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Around The Grange
The Grange Advantage

By By Michael Martin, National Grange Leadership Membership Director (The New Grange 4/25/13)

  MAY 7, 2013 --

Why did you join the Grange? What do you get out of the Grange? Why should others join the Grange?

Why did you join the Grange?

Think back to the beginning of your Grange journey. It may have been earlier this year or perhaps it is several decades removed. What was the appeal to you at that time? Did your grandmother simply give you an application with instructions to complete and return it? Did your father say it was now time for you to come “inside” the meeting room instead of doing homework in the Grange kitchen? I joined because a group of friends my age joined together. We subsequently worked together, played together, attended Grange camp and conferences together. And we met others our age from across the state and region. Eventually, my Grange family spanned the nation.

What do you get out of the Grange?

 Last week, The Boston Globe featured an article, “Grange continues to attract a faithful flock.” I encourage you to read it (printed in this issue). In it, their president said, “The big thing is family; there aren’t many family organizations out there.” As I travel the nation on behalf of The National Grange, I continually meet multi-generation Grange families. Where else, besides your church, can all members of the family, without regard to age or gender, participate fully in a meeting where each has the same voice and vote?  Equality within the Grange is one of our hallmarks.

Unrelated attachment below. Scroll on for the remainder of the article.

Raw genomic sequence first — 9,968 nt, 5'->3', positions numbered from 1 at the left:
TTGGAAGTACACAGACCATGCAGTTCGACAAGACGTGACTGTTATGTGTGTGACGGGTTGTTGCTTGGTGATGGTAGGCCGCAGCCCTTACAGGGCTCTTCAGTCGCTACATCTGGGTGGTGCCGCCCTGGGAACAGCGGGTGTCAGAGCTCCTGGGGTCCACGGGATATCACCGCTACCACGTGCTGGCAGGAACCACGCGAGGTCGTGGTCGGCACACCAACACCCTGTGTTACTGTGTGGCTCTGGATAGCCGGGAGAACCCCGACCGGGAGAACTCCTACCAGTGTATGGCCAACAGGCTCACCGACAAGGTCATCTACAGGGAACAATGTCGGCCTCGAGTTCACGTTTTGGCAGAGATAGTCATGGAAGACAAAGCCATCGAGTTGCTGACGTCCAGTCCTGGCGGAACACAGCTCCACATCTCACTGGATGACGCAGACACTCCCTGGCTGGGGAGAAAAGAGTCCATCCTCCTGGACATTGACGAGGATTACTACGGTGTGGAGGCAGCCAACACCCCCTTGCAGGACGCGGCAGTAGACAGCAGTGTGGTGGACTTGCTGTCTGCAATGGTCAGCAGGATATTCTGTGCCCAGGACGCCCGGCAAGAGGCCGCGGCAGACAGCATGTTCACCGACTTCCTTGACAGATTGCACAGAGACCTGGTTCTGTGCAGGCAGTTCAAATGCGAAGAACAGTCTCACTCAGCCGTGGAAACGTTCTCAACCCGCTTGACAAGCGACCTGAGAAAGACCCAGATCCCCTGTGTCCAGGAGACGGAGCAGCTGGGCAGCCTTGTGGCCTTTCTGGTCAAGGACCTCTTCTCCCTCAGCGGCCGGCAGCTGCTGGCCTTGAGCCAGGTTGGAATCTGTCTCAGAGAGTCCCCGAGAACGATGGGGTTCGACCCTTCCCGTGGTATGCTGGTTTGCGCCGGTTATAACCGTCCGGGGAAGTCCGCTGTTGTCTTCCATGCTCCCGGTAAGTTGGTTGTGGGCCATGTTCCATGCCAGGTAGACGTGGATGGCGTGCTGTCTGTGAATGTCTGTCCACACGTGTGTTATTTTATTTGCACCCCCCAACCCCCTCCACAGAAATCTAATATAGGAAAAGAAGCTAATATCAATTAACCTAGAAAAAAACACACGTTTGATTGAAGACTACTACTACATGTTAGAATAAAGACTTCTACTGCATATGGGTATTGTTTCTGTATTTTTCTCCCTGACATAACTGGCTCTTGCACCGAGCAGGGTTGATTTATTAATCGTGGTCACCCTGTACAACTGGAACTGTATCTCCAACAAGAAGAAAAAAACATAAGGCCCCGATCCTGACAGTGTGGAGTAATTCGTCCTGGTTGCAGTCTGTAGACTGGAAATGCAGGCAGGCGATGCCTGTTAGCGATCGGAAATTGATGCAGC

Why should others join the Grange?

Massachusetts State Grange Master, Matthew Johnson, says, “People have decided that they like the Grange again.” They like the sense of history the Grange represents and they respect what the Grange stands for.

Last week I spoke at a well-established Grange, Keystone Grange No. 2 in Trappe, Pa. They recently celebrated their 100th anniversary, but not as a Grange. They celebrated 100 years of conducting Grange business in their current hall. The Grange was chartered in 1873. As I spoke with folks around the hall I met Golden Sheaf members; I met former National Grange delegates; I met active youth. Later in the week, the Grange hosted a Red Cross Blood Drive and filled all 43 donor slots. In a couple months they will host their annual Grange Country Fair; a good ole-time country fair they have conducted for several decades. In the fall they hold a Farm City Dinner. They are actively seeking new members and competing to bring in the most members in the state.

People are joining the Grange in Trappe to network with the community. They know the Grange members are “plugged into” the pulse of the community and they want to become a part of this active, caring organization.

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